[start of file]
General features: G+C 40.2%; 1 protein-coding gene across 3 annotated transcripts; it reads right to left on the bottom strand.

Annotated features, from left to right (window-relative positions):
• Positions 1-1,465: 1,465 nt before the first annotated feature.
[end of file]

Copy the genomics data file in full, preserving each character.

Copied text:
General features: G+C 40.2%; 1 protein-coding gene across 3 annotated transcripts; it reads right to left on the bottom strand.

Annotated features, from left to right (window-relative positions):
• Positions 1-1,465: 1,465 nt before the first annotated feature.